Mary’s tips for swimming teachersJanuary 24, 2016 Careers Advice
Tips for swimming teachers from Mary Clarke are not to be ignored. After 30 years with Pilgrims Swimming Club in Immingham, Mary Clark knows a thing or two about teaching swimming, from lifesaving classes to learn-to-swim programmes for babies.
A keen swimmer from a young age, she could sometimes be found in the waters of Grimsby Docks. Now she can be found at the pool four days a week, giving private lessons as well as continuing with Pilgrims and working with aspiring swimmers of all ages.
We asked Mary if she would be happy to pass on tips for swimming teachers starting out on their career, and she said yes.
Tips for swimming teachers: adults
Teaching adults presents a different challenge to children, says Mary, and for many it is a case of overcoming a fear of water.
“Almost all of them have been pushed in or fallen in. One woman had fallen down a well and had been there for a while. There is a fear of putting their face in the water so it is about reassurance, that you are going to be in the water with them.
“When they do their first width you know they are coming back. When you see the look on the faces of the adults who haven’t swum! It’s fantastic.
Tips for swimming teachers: disability swimming
Given the spectrum of disabilities, says Mary, every lesson is different. Be ready for tis. The able-bodied are in there too – they are all in together so you can expect challenges in each class.
You have to be on the ball and have a lesson plan, but most of all it’s about having fun.
One lady I teach has limbs that go into contraction out of the pool, but give her a rubber ring and she is off. Teaching swimmers with disabilities teaches you an awful lot.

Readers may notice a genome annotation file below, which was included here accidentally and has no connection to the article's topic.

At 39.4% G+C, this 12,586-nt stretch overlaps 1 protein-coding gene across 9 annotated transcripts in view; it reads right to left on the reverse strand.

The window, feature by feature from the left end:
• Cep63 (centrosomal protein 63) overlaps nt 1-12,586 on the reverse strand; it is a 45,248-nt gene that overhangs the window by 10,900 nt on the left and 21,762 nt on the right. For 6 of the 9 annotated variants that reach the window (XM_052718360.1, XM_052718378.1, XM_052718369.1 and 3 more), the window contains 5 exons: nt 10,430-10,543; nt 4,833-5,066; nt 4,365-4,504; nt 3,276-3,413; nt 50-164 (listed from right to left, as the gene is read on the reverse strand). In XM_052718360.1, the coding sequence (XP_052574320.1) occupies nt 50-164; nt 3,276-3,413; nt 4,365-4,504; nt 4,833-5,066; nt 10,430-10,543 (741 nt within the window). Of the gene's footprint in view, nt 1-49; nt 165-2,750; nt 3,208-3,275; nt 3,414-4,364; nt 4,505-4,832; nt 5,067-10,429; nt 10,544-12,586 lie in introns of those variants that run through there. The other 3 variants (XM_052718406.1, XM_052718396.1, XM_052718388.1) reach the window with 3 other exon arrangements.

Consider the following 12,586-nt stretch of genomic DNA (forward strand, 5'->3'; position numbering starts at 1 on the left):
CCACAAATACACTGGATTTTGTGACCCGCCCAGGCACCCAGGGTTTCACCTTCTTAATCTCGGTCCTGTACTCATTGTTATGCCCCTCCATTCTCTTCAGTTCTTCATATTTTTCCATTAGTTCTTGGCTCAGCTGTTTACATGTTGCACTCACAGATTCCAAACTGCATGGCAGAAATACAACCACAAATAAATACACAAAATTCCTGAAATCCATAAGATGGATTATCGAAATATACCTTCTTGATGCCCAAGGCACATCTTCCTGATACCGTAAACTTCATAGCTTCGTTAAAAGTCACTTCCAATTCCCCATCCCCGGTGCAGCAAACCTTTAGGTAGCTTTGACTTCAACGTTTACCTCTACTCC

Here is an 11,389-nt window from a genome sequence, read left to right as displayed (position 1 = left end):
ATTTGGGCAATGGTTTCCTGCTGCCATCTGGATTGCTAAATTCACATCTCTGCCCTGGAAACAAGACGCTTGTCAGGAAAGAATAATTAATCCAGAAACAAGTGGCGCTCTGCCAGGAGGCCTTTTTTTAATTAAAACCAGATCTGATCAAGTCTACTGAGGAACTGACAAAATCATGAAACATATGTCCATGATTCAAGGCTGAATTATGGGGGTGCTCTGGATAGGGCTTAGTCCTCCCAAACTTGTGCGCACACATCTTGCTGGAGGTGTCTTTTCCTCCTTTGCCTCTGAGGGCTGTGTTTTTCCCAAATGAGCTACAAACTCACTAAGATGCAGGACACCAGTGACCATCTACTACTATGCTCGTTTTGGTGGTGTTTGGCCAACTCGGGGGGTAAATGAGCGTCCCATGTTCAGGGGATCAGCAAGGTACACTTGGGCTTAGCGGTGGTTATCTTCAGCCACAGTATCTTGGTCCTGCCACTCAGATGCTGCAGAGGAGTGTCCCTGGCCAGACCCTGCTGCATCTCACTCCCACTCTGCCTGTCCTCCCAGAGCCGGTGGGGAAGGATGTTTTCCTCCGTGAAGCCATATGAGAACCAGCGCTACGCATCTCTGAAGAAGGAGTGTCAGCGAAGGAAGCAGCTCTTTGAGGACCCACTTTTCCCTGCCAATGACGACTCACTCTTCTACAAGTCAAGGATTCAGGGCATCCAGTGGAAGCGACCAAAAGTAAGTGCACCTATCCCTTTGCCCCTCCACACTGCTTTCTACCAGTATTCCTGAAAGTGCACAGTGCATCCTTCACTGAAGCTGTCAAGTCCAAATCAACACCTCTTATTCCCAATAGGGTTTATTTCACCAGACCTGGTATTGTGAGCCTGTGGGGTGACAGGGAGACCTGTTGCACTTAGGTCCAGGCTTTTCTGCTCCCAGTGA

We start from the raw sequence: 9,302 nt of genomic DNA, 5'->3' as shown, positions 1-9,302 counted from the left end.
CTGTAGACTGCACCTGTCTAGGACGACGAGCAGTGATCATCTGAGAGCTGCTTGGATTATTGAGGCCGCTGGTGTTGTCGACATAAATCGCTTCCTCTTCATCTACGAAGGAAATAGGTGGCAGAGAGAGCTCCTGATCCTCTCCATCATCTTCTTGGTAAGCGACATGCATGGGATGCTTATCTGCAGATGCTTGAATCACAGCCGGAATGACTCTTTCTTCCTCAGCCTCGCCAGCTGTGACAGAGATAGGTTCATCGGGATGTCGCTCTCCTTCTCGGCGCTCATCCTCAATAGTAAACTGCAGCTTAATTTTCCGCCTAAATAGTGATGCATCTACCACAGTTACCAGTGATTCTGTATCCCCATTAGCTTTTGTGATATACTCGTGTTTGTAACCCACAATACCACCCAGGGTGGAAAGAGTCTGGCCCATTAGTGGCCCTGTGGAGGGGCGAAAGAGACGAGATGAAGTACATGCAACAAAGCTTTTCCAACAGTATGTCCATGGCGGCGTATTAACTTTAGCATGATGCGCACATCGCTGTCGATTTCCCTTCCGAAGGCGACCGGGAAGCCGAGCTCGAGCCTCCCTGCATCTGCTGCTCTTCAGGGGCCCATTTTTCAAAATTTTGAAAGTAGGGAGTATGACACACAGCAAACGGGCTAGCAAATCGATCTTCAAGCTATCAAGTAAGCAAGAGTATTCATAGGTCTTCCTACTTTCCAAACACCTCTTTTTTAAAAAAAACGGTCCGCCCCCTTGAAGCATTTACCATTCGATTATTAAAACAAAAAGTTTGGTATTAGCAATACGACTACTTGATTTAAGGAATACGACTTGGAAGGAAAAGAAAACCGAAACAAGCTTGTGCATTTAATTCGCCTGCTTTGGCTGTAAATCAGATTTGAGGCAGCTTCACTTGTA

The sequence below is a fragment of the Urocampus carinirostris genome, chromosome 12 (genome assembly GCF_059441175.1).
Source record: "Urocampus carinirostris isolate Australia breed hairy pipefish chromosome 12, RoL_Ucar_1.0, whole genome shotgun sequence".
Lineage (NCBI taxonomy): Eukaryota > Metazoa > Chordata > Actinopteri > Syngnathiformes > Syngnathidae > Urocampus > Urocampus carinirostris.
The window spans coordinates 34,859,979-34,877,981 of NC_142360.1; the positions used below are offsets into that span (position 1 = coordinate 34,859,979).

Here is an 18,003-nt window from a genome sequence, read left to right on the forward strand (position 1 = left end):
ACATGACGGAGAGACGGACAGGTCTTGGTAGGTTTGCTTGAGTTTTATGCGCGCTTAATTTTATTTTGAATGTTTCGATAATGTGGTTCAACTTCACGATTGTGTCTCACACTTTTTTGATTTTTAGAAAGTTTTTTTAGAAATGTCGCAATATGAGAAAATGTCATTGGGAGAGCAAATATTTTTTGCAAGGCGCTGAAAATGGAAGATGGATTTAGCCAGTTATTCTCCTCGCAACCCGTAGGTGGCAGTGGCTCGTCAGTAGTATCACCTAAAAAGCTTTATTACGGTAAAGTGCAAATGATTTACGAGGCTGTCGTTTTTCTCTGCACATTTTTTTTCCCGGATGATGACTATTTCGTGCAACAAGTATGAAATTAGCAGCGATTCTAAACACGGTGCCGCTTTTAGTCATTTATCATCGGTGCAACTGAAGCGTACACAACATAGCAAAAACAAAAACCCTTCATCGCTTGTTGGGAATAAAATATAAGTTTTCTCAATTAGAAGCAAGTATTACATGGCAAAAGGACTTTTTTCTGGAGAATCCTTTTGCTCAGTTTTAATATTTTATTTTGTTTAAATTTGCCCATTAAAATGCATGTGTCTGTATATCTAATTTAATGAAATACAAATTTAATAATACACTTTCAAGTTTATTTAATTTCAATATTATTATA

Tips for swimming teachers: age as a barrier
One of my big tips for swimming teachers is expect to teach people of all ages. The oldest pupil Mary’s had is 89. He had a severe stoop and wanted to learn how to swim.
Eventually he learned how to do sidestroke and on his 90th birthday managed a full length. I was so pleased for him. Thereafter he was a regular, attending twice a week until his death at the age of 93.
When he passed away in his sleep, he was in a care home and for the last year of his life he would always want to swim. He was always asking if he was going the next day.
Mary’s big six top teaching tips
For Mary, learning to swim is essential. “It’s a totally new world when people learn to swim and something everyone can enjoy together. You teach them to swim and be a person.”
With that in mind Mary has compiled her big six tips for swimming teachers. They are:
- Keep it simple. Give good, clear instructions with the visual aid of demonstration.
- Have lots of patience.
- Always praise and encourage to help increase confidence.
- Make sure there is an element of fun in every lesson.
- Never pressurise a child or adult or make anything an issue.
- Use whatever flotation you can and say, ‘Well done, you had a good try.’ This way they have never failed. They have to enjoy it because otherwise they won’t come back next week.